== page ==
Arousal from sleep is the major defense mechanism against asphyxia and is sensitive to environmental stressors. Here we determined whether sleep deprivation or hypoxia reduces the probability of arousal from sleep and cardiorespiratory activation by optogenetic stimulation of C1 neurons in freely-behaving rats. Channelrhodopsin-2 was selectively introduced into C1 neurons of Tyrosine Hydroxylase Cre-driver rats with a Cre-dependant viral vector. Sleep stages were identified from EEG and neck EMG recordings. Breathing was measured using whole body plethysmography and blood pressure by telemetry. During non-rapid eye movement sleep, unilateral photostimulation of C1 neurons produced arousal in 86 ± 5% of trials and sighs in 65 ± 7% of trials (n=5). After sleep restriction (6am - 12am), incidence of arousal and sighs were significantly reduced to 37 ± 3% and 28 ± 2% (n=4), respectively, though cardiorespiratory responses remained unchanged. A hypoxic insult (12% O2 for 30min) also reduced arousals and sigh in subsequent trials to 28 ± 4% and 18 ± 6%, respectively (n=5), but caused no change in cardiorespiratory activation. The impaired arousal and sigh incidence in both stressor models were fully restored with an adenosine 1A receptor blocker (DPCPX; 0.2 mg/kg ip), suggesting that an increase in adenosine inhibitory tone selectively depresses the wake-promoting responses to C1 neuronal activation.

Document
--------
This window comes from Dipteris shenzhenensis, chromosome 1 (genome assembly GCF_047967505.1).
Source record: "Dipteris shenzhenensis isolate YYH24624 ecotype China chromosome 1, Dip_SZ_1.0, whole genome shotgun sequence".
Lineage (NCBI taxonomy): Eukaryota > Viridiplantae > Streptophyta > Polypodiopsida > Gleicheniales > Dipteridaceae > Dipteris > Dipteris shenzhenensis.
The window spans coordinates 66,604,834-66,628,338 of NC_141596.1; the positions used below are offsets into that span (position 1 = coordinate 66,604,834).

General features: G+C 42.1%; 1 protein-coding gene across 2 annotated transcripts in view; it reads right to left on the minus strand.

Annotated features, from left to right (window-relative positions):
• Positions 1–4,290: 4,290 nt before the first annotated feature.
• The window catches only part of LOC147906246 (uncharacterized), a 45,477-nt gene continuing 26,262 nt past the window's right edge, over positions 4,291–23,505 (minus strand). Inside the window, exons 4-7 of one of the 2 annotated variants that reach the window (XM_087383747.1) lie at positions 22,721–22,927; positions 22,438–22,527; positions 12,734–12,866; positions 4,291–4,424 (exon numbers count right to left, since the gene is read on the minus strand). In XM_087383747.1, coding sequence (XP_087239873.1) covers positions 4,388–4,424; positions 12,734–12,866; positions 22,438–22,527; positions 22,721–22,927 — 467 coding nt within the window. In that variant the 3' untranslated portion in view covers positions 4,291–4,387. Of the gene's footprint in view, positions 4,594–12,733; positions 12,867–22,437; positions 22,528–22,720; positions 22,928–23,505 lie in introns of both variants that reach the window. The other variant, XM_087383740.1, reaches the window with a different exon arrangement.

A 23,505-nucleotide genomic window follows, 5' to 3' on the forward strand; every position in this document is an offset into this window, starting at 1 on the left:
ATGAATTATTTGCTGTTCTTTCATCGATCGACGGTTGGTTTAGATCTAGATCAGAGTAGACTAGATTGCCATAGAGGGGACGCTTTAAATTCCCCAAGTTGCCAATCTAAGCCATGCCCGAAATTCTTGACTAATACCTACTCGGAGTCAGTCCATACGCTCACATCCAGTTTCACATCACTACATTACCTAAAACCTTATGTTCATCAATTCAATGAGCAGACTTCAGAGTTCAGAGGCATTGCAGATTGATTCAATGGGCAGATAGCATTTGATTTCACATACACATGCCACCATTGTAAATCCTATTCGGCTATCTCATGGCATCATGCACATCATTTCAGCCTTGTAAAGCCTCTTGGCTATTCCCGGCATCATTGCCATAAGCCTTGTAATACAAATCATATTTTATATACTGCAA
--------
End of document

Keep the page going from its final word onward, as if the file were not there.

|Number of pages||1|
|Issue number||1 supplement|
|Publication status||Published - Apr 2014|